American Experience: The War of the Worlds (DVD Review)11 Nov, 2013 By: Mike Clark
Narrated by Oliver Platt.
When you come right down to it, the famously hysterical national reaction to what was essentially an unsponsored radio cultural affairs show was the fault of … MGM baritone Nelson Eddy?
Well, up to a point, anyway — which is among the top revelations one takes way from a halfway irresistible “American Experience” entry. That is, if you take away one irritating feature that the filmmakers seem to be proud of despite its tarnishing of the series brand.
The broadcasting legend we’re speaking of is Oct. 30, 1938’s still famous Orson Welles-John Houseman production of H.G. Wells’s The War of the Worlds for CBS Radio’s Mercury Theater of the Air — a Halloween lark that went wrong (though hardly for Welles’s reputation). This is because more people than you’d guess — though I’ve always suspected that time has ballooned the number — took the program at face value and convinced themselves that the world was about to end, courtesy of invading Martians.
Of course, a significant number of dial surfers got the impression that these perpetrators of imagined mayhem were not from another planet but, in fact, the already feared Germans of the 1930s. So, aha! — this puts the events into context and makes it a little more difficult to patronize or ridicule members of the terrified public from the vantage point of 75 years when television, much less the Internet, didn’t yet exist to make us oh so sophisticated. As the documentary points out, radio listeners weren’t listening exclusively in the ’30s to, say, radio crooners or Amos ‘n’ Andy. There was a steady diet of news about encroaching Germany and the dreadful damage done by the Depression — but also, and more to the point, the public had already heard that famous Herb Morrison live reportage of the Hindenburg explosion during that passenger zeppelin’s attempt to land in Lakehurst, NJ, about a year-and-a-half before Welles, Houseman, and War scripter Howard Koch went to town. Morrison’s emotional delivery witnessing the resulting incendiary horrors made such an impression that even decades later, its playing (and I used to own an LP of the entire broadcast) was a staple of college journalism classes when it came to discussions about how deeply a reporter should get involved with his or her story.
So with this backdrop, Martians landing in (again) New Jersey had an element of credibility — though as we learn here, the decision to reformulate the drama as an on-the-spot newscast wasn’t reached until a couple days before the actual show when a hitherto distracted Welles took his first real look and listen to what was about to air and thought it so lackluster that something had to be done. At this point, this legend-in-the-making was a force of the New York stage but not any kind of national household name; the War airing was sustained (i.e., it ran without any need for commercial breaks), which meant that unless a viewer knew what program was on or caught it from the beginning, he or she could surf the dial airwaves unsuspecting and be treated to a mighty rude surprise.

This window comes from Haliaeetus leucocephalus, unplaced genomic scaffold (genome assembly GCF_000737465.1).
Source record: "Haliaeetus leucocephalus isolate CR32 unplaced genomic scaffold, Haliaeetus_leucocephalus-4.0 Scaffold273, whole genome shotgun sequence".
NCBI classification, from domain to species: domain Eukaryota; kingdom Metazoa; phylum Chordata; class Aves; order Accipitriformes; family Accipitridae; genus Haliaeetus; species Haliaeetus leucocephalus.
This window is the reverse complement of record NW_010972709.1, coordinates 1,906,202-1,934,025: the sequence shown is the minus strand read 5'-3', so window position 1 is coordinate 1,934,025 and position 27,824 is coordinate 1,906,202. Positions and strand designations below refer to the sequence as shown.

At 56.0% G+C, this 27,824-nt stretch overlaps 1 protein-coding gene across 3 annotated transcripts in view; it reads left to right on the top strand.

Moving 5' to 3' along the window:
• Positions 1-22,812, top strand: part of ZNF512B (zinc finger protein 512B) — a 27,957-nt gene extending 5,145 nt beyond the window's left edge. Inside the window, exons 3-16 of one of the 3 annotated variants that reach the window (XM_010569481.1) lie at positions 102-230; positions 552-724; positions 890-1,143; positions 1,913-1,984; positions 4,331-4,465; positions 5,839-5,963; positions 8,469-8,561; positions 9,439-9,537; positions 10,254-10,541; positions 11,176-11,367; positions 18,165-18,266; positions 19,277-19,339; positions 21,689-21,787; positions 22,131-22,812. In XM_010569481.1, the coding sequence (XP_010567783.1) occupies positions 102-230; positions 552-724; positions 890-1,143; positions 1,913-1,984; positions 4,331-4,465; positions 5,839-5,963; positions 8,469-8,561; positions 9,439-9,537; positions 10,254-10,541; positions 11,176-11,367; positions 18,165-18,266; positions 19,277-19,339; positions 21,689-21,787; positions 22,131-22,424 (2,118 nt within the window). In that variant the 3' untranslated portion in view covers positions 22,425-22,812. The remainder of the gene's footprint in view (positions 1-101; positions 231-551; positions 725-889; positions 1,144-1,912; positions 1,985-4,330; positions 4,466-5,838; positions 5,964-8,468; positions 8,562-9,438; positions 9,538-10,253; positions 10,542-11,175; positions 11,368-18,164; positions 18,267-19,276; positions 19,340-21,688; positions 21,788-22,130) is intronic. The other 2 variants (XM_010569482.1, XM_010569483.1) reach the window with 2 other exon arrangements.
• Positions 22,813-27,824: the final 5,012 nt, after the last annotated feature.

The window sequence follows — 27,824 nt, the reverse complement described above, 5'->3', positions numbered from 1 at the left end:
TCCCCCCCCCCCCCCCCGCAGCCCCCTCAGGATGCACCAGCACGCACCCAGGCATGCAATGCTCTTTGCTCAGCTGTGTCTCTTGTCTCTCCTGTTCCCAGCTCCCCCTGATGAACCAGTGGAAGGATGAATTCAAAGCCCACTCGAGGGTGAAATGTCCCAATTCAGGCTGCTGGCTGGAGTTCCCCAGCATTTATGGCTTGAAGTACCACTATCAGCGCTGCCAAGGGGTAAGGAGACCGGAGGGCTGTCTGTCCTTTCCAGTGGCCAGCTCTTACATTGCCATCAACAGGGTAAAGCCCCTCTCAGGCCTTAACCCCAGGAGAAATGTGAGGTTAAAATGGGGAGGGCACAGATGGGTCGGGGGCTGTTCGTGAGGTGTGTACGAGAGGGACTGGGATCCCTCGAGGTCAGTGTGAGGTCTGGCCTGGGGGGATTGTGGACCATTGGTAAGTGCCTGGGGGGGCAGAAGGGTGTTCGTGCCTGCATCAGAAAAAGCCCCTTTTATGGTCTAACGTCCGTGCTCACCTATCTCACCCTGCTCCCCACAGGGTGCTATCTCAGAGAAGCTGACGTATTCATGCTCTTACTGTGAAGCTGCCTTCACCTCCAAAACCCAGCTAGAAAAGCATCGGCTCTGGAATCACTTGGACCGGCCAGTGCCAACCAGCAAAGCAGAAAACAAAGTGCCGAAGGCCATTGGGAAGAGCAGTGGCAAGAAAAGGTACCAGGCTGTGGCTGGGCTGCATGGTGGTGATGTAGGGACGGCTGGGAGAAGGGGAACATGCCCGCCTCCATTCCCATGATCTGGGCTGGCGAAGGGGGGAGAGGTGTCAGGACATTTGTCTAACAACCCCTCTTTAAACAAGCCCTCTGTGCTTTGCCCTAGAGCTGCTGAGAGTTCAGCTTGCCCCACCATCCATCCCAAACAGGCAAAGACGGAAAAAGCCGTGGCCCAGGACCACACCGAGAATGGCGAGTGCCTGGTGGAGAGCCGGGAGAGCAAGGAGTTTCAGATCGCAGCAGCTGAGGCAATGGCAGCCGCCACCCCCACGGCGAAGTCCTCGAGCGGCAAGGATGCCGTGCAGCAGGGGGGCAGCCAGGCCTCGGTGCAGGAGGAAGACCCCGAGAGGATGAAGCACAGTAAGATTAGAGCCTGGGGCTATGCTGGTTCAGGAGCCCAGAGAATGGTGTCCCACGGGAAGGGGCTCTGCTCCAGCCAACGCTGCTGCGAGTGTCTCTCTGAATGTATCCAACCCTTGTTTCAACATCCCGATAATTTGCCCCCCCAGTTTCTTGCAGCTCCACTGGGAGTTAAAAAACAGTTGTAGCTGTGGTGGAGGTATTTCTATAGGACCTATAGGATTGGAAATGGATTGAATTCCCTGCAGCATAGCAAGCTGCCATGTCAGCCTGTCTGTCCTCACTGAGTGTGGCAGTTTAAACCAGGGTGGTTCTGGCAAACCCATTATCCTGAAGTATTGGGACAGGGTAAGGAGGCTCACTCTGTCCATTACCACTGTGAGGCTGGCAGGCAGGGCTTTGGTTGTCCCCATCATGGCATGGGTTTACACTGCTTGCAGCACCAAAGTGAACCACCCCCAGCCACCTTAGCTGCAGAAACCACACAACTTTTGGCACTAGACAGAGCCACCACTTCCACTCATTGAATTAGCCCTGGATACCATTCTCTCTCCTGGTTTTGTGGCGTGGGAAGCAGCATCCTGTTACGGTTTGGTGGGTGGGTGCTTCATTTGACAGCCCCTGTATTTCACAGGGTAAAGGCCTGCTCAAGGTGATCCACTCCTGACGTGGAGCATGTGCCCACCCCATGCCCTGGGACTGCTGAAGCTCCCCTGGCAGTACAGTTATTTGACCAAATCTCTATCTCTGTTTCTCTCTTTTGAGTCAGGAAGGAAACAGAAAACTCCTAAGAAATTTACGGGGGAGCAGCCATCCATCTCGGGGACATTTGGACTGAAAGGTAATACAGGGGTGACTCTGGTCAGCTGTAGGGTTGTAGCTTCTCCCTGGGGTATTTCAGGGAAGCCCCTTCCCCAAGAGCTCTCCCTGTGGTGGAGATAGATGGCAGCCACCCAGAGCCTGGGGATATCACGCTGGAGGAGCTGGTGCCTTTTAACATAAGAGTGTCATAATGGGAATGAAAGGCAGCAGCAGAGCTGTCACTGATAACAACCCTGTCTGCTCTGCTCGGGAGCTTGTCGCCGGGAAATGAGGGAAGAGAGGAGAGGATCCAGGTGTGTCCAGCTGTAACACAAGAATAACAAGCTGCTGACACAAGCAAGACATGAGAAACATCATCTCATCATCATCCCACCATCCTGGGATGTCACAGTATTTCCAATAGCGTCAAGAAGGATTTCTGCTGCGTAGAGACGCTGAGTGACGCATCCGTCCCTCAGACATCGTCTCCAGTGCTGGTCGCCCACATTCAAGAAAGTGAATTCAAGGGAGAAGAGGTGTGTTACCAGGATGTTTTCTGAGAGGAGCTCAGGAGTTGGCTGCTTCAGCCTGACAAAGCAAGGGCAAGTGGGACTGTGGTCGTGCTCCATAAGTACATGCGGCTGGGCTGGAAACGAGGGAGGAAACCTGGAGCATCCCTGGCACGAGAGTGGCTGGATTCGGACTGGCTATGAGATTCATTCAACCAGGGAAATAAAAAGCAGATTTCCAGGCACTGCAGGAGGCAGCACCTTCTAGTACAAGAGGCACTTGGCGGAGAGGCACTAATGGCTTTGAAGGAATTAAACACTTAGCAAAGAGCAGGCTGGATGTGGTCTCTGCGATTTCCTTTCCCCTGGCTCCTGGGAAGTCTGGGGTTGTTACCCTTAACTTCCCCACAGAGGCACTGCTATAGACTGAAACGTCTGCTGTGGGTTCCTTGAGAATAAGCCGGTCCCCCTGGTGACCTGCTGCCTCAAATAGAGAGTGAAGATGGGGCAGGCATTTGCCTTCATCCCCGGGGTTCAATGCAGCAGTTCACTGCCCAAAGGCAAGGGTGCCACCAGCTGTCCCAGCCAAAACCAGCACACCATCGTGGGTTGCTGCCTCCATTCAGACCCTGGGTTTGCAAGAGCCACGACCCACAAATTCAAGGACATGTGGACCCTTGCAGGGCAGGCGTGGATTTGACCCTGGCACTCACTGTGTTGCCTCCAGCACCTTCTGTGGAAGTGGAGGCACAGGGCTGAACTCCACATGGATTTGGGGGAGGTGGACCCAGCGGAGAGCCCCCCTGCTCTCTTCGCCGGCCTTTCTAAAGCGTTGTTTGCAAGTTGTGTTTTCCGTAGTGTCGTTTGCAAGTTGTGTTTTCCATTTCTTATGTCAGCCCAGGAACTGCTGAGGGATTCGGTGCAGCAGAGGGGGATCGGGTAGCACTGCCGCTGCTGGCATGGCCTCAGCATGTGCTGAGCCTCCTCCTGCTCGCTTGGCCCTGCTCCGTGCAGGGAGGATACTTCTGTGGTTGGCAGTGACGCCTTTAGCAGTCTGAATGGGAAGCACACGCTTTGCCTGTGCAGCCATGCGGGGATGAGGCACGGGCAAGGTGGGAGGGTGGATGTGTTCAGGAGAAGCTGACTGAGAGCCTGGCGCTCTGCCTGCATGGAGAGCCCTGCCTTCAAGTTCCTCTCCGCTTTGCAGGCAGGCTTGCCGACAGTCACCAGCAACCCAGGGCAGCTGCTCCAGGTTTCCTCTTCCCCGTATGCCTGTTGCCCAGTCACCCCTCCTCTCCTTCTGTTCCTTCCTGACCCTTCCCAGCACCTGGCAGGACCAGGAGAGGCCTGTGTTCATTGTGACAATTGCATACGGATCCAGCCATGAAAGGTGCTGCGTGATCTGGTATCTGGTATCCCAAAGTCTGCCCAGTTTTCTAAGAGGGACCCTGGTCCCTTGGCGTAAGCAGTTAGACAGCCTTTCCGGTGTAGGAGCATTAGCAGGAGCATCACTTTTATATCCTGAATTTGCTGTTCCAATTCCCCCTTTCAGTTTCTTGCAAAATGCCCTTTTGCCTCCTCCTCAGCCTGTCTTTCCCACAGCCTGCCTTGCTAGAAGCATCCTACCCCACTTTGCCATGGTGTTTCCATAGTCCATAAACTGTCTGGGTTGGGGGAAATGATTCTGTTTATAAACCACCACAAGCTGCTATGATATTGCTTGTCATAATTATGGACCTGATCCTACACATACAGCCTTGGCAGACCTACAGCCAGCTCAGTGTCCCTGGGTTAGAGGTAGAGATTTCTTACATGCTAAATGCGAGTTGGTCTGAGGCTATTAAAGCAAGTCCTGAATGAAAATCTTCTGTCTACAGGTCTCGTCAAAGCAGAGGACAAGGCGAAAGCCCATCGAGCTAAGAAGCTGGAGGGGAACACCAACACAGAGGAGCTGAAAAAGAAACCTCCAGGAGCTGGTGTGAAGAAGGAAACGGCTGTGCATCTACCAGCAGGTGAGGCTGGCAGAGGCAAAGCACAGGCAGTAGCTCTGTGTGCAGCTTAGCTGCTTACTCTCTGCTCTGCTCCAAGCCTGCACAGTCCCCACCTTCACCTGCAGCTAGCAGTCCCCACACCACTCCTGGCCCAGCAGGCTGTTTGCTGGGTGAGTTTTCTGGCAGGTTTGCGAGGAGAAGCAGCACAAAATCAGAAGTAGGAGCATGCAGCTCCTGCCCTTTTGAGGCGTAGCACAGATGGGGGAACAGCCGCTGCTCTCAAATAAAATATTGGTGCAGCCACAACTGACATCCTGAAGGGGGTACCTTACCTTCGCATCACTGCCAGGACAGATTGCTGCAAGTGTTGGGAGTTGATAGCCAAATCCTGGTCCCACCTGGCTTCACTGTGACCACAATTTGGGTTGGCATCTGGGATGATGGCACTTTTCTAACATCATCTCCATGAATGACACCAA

Which is what happened. The big show on radio that night in the same timeslot was "The Chase and Sanborn Hour" with Edgar Bergen and Charlie McCarthy — the show where Bergen (who wasn’t a good ventriloquist but definitely a funny one) pulled off one of the greatest coups in history by landing a gig where he was able to ply his trade on the radio. (This reminds me that in college, I once interviewed Marcel Marceau on the phone, but that’s another story.) The program naturally began with some Bergen-McCarthy comedy before giving way to show regular Eddy’s singing — whereupon there was enough of a listener exodus to elicit a mass fiddling of radio dials. The rest is history because a lot of those dials landed you-know-where.
The gripe I have with this documentary, which does put across a lot of keen history in digestible form, is its transparent re-creations, in which professional actors portray listeners who reacted in panic and/or wrote letters to CBS or Congressmen (some of them the forbearers of today’s showboat hacks). It’s a phony device in the first place, but most of the actors here are additionally over the top. As a footnote, you can see a rare instance of how this normally dubious practice can be pulled off by checking out gorgeous redhead Wrenn Schmidt in Alex Gibney’s Client 9: The Rise and Fall of Eliot Spitzer — who spouts only official investigation testimony when playing the high-priced call girl who was most involved with New York’s former governor. Oddly, War’s filmmakers seem pleased with themselves over this phony approach in the disc’s bonus material, which deals with the re-creations (a rare instance of a PBS disc having supplemental materials in the first place).
The time might have been better spent examining the broadcast’s legacy. I have in my own archives — somewhere — the late Jack Paar on a talk show relating how he was working that Sunday night at a Cleveland affiliate as a staff announcer and having to field calls from petrified call-ins. Also in existence — it’s on a "Studio One" DVD box that came out several years ago — is 1957’s live-TV remembrance The Night America Trembled, which features younger versions of Ed Asner, Vincent Gardenia, Warren Oates and even Warren Beatty in its cast. The War documentary employs kinescope clips from the latter (we get a glimpse of Oates) but doesn’t otherwise acknowledge it.
The most ticklish moment here comes near the end when Welles (who escaped major network retribution) pretends to be humble and even a little contrite over a project that got out of hand, a role that didn’t come easy to him, as an interviewed Welles daughter seems to know. The director’s crocodile misting (tears would be putting too fine a point on it) didn’t last long, in any event. Citizen Kane, without apologies, was just three years away.